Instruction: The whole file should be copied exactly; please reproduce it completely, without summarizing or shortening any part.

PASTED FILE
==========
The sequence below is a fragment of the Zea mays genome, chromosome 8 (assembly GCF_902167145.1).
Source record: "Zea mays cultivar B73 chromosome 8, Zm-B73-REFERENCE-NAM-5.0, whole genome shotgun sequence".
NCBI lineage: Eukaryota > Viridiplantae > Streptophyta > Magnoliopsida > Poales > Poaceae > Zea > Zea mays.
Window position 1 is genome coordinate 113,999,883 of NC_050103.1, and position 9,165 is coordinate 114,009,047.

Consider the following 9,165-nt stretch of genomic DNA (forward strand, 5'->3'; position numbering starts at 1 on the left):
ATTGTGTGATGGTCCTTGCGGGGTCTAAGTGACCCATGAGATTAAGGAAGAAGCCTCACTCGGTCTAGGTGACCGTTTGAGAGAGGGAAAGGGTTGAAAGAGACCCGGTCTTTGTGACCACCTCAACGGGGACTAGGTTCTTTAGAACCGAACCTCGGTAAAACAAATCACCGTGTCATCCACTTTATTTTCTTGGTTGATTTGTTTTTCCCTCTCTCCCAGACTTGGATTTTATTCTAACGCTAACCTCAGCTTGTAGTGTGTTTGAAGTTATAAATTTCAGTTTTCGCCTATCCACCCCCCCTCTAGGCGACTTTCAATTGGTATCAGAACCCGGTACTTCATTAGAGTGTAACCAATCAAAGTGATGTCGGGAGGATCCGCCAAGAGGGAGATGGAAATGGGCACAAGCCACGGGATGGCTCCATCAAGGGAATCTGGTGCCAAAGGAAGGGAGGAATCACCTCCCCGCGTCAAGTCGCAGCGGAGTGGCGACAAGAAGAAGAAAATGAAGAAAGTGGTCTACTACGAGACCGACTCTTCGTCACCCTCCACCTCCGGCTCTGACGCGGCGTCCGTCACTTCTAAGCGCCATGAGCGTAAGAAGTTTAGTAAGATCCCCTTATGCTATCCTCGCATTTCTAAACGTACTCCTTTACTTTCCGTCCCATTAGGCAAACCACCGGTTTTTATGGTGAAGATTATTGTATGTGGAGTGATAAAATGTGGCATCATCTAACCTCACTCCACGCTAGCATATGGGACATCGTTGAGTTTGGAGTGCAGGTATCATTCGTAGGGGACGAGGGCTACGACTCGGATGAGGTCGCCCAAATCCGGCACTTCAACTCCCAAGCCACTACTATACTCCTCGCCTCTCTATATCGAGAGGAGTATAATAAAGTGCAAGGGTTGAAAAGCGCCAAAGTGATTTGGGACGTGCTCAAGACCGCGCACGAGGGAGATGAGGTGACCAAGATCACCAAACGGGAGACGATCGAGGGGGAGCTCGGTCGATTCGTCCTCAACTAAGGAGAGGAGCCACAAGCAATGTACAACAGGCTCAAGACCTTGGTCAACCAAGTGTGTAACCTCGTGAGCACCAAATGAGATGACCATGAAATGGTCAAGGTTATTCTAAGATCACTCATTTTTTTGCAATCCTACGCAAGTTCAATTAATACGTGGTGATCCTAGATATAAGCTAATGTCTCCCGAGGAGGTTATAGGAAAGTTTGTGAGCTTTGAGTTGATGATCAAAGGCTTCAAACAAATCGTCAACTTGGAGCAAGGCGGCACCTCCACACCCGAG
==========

The sequence below is a fragment of the Zea mays genome, chromosome 8 (assembly GCF_902167145.1).
Source record: "Zea mays cultivar B73 chromosome 8, Zm-B73-REFERENCE-NAM-5.0, whole genome shotgun sequence".
NCBI lineage: Eukaryota > Viridiplantae > Streptophyta > Magnoliopsida > Poales > Poaceae > Zea > Zea mays.
Window position 1 is genome coordinate 113,999,883 of NC_050103.1, and position 9,165 is coordinate 114,009,047.

Consider the following 9,165-nt stretch of genomic DNA (forward strand, 5'->3'; position numbering starts at 1 on the left):
ATTGTGTGATGGTCCTTGCGGGGTCTAAGTGACCCATGAGATTAAGGAAGAAGCCTCACTCGGTCTAGGTGACCGTTTGAGAGAGGGAAAGGGTTGAAAGAGACCCGGTCTTTGTGACCACCTCAACGGGGACTAGGTTCTTTAGAACCGAACCTCGGTAAAACAAATCACCGTGTCATCCACTTTATTTTCTTGGTTGATTTGTTTTTCCCTCTCTCCCAGACTTGGATTTTATTCTAACGCTAACCTCAGCTTGTAGTGTGTTTGAAGTTATAAATTTCAGTTTTCGCCTATCCACCCCCCCTCTAGGCGACTTTCAATTGGTATCAGAACCCGGTACTTCATTAGAGTGTAACCAATCAAAGTGATGTCGGGAGGATCCGCCAAGAGGGAGATGGAAATGGGCACAAGCCACGGGATGGCTCCATCAAGGGAATCTGGTGCCAAAGGAAGGGAGGAATCACCTCCCCGCGTCAAGTCGCAGCGGAGTGGCGACAAGAAGAAGAAAATGAAGAAAGTGGTCTACTACGAGACCGACTCTTCGTCACCCTCCACCTCCGGCTCTGACGCGGCGTCCGTCACTTCTAAGCGCCATGAGCGTAAGAAGTTTAGTAAGATCCCCTTATGCTATCCTCGCATTTCTAAACGTACTCCTTTACTTTCCGTCCCATTAGGCAAACCACCGGTTTTTATGGTGAAGATTATTGTATGTGGAGTGATAAAATGTGGCATCATCTAACCTCACTCCACGCTAGCATATGGGACATCGTTGAGTTTGGAGTGCAGGTATCATTCGTAGGGGACGAGGGCTACGACTCGGATGAGGTCGCCCAAATCCGGCACTTCAACTCCCAAGCCACTACTATACTCCTCGCCTCTCTATATCGAGAGGAGTATAATAAAGTGCAAGGGTTGAAAAGCGCCAAAGTGATTTGGGACGTGCTCAAGACCGCGCACGAGGGAGATGAGGTGACCAAGATCACCAAACGGGAGACGATCGAGGGGGAGCTCGGTCGATTCGTCCTCAACTAAGGAGAGGAGCCACAAGCAATGTACAACAGGCTCAAGACCTTGGTCAACCAAGTGTGTAACCTCGTGAGCACCAAATGAGATGACCATGAAATGGTCAAGGTTATTCTAAGATCACTCATTTTTTTGCAATCCTACGCAAGTTCAATTAATACGTGGTGATCCTAGATATAAGCTAATGTCTCCCGAGGAGGTTATAGGAAAGTTTGTGAGCTTTGAGTTGATGATCAAAGGCTTCAAACAAATCGTCAACTTGGAGCAAGGCGGCACCTCCACACCCGAG